Airway Heights recently completed an analysis of alternatives for a long-term water solution, which pointed to the development of a new well.
AIRWAY HEIGHTS, Wash. — The City of Airway Heights is seeking $22 million from state and federal officials for a new well after the city’s domestic water supply was impacted in May 2017 by chemicals found in fire extinguishing foam and other materials.
Tests done in May 2017 showed that the city’s water supply had been impacted by PFOS and PFOA. The chemicals seeped into groundwater from a fire-training site on the eastern edge of Fairchild Air Force Base, according to the city. A 2018 Washington state law later restricted the use of PFAS in firefighting foam and personal protective equipment.
Three Airway Heights and Medical Lake land owners sued the U.S. government, the Department of Defense and the U.S. Air Force over the contamination in November 2018.
Airway Heights recently completed an analysis of alternatives for a long-term water solution, which pointed to the development of a new well outside of the contaminated aquifer, City Manager Albert Tripp said.
“The development of a water source in an uncontaminated aquifer provides the most sustainable solution for providing safe and reliable drinking water to our customers,” Tripp wrote in a press release. “We are working with state and federal officials to secure funding to complete the project so that local investments can be made into a safe, long-term, clean, and sustainable water solution.”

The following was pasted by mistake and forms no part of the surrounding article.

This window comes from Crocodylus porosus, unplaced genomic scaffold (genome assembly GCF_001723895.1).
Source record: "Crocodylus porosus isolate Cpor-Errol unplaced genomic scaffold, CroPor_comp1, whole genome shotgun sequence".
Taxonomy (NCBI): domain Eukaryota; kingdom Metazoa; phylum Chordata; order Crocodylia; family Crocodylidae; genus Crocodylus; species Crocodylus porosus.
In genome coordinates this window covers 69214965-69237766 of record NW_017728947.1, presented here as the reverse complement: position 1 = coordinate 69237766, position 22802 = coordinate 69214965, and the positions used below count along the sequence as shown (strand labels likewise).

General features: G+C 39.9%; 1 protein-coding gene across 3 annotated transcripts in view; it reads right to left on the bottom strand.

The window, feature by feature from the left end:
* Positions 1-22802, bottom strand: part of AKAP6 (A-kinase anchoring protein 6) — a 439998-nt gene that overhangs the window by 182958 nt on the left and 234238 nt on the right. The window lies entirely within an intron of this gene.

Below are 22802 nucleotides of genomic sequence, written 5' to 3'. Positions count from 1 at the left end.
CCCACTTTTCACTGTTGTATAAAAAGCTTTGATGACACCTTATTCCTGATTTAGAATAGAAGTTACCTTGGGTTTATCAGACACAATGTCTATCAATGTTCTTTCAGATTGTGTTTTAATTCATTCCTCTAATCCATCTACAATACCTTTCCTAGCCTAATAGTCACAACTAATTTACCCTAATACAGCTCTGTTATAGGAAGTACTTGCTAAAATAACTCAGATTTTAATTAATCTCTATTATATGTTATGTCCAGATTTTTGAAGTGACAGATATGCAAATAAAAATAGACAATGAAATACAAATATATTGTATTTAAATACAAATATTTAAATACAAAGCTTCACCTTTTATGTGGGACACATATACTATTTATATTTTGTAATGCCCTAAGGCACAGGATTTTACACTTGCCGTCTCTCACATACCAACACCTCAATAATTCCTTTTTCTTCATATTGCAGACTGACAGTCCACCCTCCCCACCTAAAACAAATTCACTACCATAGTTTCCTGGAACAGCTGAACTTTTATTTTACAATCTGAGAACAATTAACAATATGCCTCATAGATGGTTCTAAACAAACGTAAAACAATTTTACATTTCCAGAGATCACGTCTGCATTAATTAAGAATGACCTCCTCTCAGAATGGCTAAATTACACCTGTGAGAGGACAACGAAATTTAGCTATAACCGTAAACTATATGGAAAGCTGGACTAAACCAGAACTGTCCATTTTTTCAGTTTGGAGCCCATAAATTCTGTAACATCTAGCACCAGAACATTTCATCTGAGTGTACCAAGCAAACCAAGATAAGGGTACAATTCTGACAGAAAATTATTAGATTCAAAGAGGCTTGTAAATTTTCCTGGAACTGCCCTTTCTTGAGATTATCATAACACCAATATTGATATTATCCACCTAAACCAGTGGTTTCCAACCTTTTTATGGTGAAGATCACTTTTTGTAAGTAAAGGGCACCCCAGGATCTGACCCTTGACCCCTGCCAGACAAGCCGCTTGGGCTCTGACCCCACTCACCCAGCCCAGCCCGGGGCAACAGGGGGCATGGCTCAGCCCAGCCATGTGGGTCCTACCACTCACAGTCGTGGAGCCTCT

According to Tripp, $16 million has been placed in the Washington Capital Budget for a new well. The city is currently seeking $22 million from Washington state and the federal government for its development.
In December 2019, the United States Environmental Protection Agency awarded the City of Spokane $3.03 million to build a new water reservoir serving Airway Heights. The city has paid $4 million on a temporary solution to date and each year without a replacement water source costs the city $1.3 million, Tripp said.
“After years of fighting for a fix, we stand hopeful for the recognition of our need while remaining ready to deliver a safe, long-term, clean, and sustainable water solution for our residents and businesses,” Airway Heights Mayor Sonny Weathers said in the press release.
Rep. Jenny Graham (R-Spokane County) said the money is currently included in the House’s version of the capital projects budget, but not in the Senate’s. Whether or not it winds up in the final budget will be determined when the two versions are reconciled.
“We have an opportunity. We do have a hope. There’s no guarantee. There’s 100 percent no guarantee,” she said.
Graham said the case for the project isn’t hard to make when it’s something as fundamental as clean water.
“This is something that’s pretty important. The people in Airway Heights… this was through no fault of their own,” she said. “Clean water is one of your most basic issues. It’s one of the most basic things you need. And it also is vital to growth, whether it’s businesses or families.”